Federal immigration office reopens

7,000 residents waiting to take citizenship oath

THE BOSTON OFFICE of the federal immigration agency that deals with the country’s naturalization process reopened today11 weeks after shutting down most in-person services due to the coronavirus pandemic.  

A spokesperson said that USCIS is following the Trump administration’s three-phase guidelines for reopening the country as well as Department of Homeland Security and health officials’ policies and social distancing safety guidelines. The agency said employees will continue to telework whenever possible. 

In-person services will be limited to things like getting a passport stamped or scheduling oath ceremonies. The agency said it continues to accept and work on applications and petitions, and was doing so during the temporary closure.

USCIS is charged with processing immigrant visa petitions, naturalization, green card, asylum, and refugee applications. It also makes adjudicative decisions on those applications and manages immigration benefits, including employment authorization. 

On March 18, the agency temporarily suspended in-person services at its field offices, asylum offices, and application support centers. It continued to provide limited emergency in-person services.  

Sources at the Boston office say that citizenship oath ceremonies will begin in Boston on June 8, with a limit of 10 people allowed in a room 

The agency’s asylum offices will conduct video-facilitated interviews, with applicants at the office but seated in a separate room from the interviewing officer. 

 Visitors can expect plexiglass barriers at front counters and other areas, and will be required to wear face coverings if they are over the age of two. They will also be screened for COVID-19 symptoms and contact with anyone who is infected. Those answering yes to any questions won’t be allowed in. The agency said there will be no penalty for requesting to reschedule an appointment due to coronavirus concerns. 

To limit the number of people in the waiting room, applicants with scheduled appointments can only be accompanied by an attorney, interpreter, parent  or if the applicant is a child, an immediate family member who is a guardian. 

USCIS agents will be allowed to travel out of state, but will have to self-isolate following that travel for two weeks. They will be required to wear face coverings, which will be provided by their branch’s management.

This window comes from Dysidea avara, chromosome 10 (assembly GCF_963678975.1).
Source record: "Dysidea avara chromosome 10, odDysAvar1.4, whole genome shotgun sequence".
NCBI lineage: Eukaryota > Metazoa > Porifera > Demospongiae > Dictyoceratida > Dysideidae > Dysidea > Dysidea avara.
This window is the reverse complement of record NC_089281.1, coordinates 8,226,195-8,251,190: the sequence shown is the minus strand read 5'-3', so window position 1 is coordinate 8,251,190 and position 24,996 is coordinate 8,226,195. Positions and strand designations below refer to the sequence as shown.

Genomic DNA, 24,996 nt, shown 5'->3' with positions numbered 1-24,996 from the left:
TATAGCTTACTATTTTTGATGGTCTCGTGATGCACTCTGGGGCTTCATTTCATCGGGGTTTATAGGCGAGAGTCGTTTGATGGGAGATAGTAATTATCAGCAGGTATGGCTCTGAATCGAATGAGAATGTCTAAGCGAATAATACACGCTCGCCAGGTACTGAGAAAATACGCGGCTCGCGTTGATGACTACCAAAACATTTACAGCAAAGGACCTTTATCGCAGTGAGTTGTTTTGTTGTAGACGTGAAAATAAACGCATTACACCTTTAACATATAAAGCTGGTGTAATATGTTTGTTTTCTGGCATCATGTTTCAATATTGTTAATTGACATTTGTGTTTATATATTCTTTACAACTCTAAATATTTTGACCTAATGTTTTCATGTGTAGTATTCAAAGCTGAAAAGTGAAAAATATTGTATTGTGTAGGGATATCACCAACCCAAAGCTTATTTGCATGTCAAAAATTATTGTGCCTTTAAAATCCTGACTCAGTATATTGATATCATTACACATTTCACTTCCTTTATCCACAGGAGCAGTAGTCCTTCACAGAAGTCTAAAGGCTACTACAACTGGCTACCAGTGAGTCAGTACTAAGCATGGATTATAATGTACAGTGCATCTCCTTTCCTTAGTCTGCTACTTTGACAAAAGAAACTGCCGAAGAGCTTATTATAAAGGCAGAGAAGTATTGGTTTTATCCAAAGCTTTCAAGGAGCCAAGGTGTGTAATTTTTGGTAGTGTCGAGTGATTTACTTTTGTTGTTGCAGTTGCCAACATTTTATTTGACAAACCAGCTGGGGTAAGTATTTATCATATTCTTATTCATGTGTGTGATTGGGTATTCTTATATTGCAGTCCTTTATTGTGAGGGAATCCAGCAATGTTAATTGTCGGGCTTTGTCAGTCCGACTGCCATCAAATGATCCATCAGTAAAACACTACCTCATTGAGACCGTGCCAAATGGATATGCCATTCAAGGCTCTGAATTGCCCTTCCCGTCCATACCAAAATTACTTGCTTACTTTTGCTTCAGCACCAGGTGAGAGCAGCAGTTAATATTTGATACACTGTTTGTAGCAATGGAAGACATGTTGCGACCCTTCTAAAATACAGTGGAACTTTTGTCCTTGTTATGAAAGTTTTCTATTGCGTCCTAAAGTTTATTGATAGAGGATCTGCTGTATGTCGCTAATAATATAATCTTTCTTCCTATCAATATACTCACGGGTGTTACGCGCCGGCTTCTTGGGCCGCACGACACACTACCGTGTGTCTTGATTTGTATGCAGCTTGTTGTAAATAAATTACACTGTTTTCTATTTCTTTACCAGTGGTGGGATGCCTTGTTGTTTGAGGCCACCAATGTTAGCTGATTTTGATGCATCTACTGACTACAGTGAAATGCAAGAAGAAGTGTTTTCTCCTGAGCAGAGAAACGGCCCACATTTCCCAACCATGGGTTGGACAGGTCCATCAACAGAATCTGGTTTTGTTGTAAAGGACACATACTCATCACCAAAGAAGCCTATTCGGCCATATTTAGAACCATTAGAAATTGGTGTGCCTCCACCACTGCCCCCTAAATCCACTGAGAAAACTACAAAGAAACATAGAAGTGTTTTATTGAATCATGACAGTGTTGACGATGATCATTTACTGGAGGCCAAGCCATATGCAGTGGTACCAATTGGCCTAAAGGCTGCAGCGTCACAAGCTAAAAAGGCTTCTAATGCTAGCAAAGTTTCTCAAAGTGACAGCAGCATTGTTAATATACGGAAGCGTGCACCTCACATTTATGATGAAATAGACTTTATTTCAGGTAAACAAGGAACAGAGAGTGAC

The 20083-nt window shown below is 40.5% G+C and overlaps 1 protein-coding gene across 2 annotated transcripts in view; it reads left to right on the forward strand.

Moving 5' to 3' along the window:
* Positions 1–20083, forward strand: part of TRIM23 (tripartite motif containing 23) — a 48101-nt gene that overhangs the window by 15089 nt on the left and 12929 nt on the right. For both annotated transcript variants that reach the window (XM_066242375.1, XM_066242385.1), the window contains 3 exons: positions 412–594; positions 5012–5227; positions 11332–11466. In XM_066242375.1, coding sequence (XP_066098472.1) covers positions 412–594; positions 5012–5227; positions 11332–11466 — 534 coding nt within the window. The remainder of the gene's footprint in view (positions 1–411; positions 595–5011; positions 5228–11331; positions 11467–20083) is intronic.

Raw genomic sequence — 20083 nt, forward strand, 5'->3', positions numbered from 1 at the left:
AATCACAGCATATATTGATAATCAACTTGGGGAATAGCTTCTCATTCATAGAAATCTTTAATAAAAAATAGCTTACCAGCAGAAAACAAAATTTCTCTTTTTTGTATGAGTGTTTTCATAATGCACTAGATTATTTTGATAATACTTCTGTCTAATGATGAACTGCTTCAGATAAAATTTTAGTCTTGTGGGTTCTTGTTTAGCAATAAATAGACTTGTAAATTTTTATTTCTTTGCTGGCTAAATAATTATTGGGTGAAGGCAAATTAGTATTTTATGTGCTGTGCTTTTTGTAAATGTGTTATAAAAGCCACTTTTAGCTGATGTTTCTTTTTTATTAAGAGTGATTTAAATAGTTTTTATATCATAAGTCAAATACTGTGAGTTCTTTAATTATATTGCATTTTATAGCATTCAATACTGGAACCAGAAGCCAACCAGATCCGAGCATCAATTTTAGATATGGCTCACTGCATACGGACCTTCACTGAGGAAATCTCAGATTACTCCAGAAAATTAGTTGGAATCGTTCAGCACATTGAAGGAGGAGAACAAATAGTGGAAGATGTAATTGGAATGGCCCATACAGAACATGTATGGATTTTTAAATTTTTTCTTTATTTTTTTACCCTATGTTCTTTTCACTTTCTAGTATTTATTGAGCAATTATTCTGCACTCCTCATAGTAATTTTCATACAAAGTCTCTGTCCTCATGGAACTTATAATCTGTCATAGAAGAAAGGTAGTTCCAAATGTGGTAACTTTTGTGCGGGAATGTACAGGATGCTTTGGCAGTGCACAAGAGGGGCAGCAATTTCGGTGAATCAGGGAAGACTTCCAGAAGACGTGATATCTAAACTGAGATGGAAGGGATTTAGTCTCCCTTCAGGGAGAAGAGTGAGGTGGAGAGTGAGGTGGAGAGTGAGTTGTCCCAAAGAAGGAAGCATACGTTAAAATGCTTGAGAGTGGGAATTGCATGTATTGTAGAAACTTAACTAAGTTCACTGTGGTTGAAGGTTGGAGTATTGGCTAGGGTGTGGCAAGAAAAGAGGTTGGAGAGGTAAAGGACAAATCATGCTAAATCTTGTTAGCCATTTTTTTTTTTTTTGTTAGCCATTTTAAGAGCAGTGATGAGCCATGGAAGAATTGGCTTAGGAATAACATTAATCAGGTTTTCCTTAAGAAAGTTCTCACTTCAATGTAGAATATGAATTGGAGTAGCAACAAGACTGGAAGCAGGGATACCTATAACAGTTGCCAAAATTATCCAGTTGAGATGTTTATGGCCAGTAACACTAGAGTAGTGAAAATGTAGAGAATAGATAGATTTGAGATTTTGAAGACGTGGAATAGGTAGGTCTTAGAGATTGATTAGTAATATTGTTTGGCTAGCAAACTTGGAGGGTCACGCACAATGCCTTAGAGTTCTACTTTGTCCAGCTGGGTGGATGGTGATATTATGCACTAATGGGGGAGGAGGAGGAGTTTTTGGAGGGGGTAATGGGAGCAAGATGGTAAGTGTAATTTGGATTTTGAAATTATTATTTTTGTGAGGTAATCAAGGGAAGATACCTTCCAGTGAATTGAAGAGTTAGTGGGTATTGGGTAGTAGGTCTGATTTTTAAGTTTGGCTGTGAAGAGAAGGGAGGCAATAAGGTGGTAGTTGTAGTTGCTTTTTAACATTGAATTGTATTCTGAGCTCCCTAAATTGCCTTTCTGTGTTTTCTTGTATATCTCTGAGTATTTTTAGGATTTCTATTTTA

Employees who have underlying conditions and may be high-risk for COVID-19 more severe complications can voluntarily disclose their health information to their supervisor, and make arrangements that allow them to work from home or use leave.  

Mahsa Khanbabai, chair of the American Immigration Lawyers Association’s New England Chapter, said the organization is pleased that immigration services is reopening, while taking precautions to protect the public. “Individuals have been waiting months and sometimes years to have their cases adjudicated and the reopening under safe conditions is much needed,” she said.  

Project Citizenship, an organization that works with immigrants seeking to become citizens, and the Harvard Immigration and Refugee Clinical Program sent a letter today asking federal court judges in Boston to resume citizenship ceremonies. They said they’re concerned that the long wait has left some people ineligible to apply for benefits like unemployment, and has also prevented them voting. 

USCIS said that naturalization ceremonies will be limited to candidates whose oath-taking had already been scheduled. Over 7,000 people in Massachusetts are waiting to take the oath to become citizens, according to the organization. The agency did not confirm an exact number before publishing. 

The organization is suggesting outdoor ceremonies, remote ceremonies, and even foregoing administration of the oath, with USCIS simply issuing naturalization certificates.  

“Our concern is that due to COVID-19 safety restrictions, USCIS will likely only be able to naturalize a handful of individuals at each ceremony, said Sameer Ahmed, clinical instructor at the Harvard program. “Given that the federal court previously held large-scale oath ceremonies for hundreds of individuals, we believe that the agency’s current effort will be unable to resolve the significant backlog in a timely manner.”